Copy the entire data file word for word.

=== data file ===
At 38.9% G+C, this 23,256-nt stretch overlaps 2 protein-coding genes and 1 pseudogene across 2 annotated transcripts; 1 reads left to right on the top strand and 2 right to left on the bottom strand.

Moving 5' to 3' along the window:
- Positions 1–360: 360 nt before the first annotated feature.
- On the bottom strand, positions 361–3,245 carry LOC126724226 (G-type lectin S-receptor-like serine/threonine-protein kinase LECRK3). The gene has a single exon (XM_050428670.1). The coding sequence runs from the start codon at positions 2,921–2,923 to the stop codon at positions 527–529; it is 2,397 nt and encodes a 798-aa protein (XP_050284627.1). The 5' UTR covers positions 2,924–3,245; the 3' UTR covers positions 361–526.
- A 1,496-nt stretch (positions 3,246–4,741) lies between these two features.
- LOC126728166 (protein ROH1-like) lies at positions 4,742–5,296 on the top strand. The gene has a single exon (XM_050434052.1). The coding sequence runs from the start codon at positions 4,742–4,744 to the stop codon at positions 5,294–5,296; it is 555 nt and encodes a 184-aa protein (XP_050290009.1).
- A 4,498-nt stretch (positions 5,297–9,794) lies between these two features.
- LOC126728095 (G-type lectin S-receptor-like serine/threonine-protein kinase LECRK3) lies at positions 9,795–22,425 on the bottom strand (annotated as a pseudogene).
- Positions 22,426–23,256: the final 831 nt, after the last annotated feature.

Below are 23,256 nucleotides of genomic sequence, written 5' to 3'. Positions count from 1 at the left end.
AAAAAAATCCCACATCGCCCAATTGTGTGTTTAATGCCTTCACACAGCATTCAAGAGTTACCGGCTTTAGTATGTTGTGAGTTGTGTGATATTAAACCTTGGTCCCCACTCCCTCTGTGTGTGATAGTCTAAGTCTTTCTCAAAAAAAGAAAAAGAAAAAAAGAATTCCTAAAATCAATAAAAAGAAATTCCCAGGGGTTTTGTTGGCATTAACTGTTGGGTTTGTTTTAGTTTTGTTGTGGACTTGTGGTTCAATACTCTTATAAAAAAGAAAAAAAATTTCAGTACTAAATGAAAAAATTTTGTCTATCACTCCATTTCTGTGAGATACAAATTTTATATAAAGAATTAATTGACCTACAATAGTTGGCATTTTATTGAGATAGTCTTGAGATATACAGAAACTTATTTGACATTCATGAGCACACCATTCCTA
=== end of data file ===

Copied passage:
At 38.9% G+C, this 23,256-nt stretch overlaps 2 protein-coding genes and 1 pseudogene across 2 annotated transcripts; 1 reads left to right on the top strand and 2 right to left on the bottom strand.

Moving 5' to 3' along the window:
- Positions 1–360: 360 nt before the first annotated feature.
- On the bottom strand, positions 361–3,245 carry LOC126724226 (G-type lectin S-receptor-like serine/threonine-protein kinase LECRK3). The gene has a single exon (XM_050428670.1). The coding sequence runs from the start codon at positions 2,921–2,923 to the stop codon at positions 527–529; it is 2,397 nt and encodes a 798-aa protein (XP_050284627.1). The 5' UTR covers positions 2,924–3,245; the 3' UTR covers positions 361–526.
- A 1,496-nt stretch (positions 3,246–4,741) lies between these two features.
- LOC126728166 (protein ROH1-like) lies at positions 4,742–5,296 on the top strand. The gene has a single exon (XM_050434052.1). The coding sequence runs from the start codon at positions 4,742–4,744 to the stop codon at positions 5,294–5,296; it is 555 nt and encodes a 184-aa protein (XP_050290009.1).
- A 4,498-nt stretch (positions 5,297–9,794) lies between these two features.
- LOC126728095 (G-type lectin S-receptor-like serine/threonine-protein kinase LECRK3) lies at positions 9,795–22,425 on the bottom strand (annotated as a pseudogene).
- Positions 22,426–23,256: the final 831 nt, after the last annotated feature.

Below are 23,256 nucleotides of genomic sequence, written 5' to 3'. Positions count from 1 at the left end.
AAAAAAATCCCACATCGCCCAATTGTGTGTTTAATGCCTTCACACAGCATTCAAGAGTTACCGGCTTTAGTATGTTGTGAGTTGTGTGATATTAAACCTTGGTCCCCACTCCCTCTGTGTGTGATAGTCTAAGTCTTTCTCAAAAAAAGAAAAAGAAAAAAAGAATTCCTAAAATCAATAAAAAGAAATTCCCAGGGGTTTTGTTGGCATTAACTGTTGGGTTTGTTTTAGTTTTGTTGTGGACTTGTGGTTCAATACTCTTATAAAAAAGAAAAAAAATTTCAGTACTAAATGAAAAAATTTTGTCTATCACTCCATTTCTGTGAGATACAAATTTTATATAAAGAATTAATTGACCTACAATAGTTGGCATTTTATTGAGATAGTCTTGAGATATACAGAAACTTATTTGACATTCATGAGCACACCATTCCTA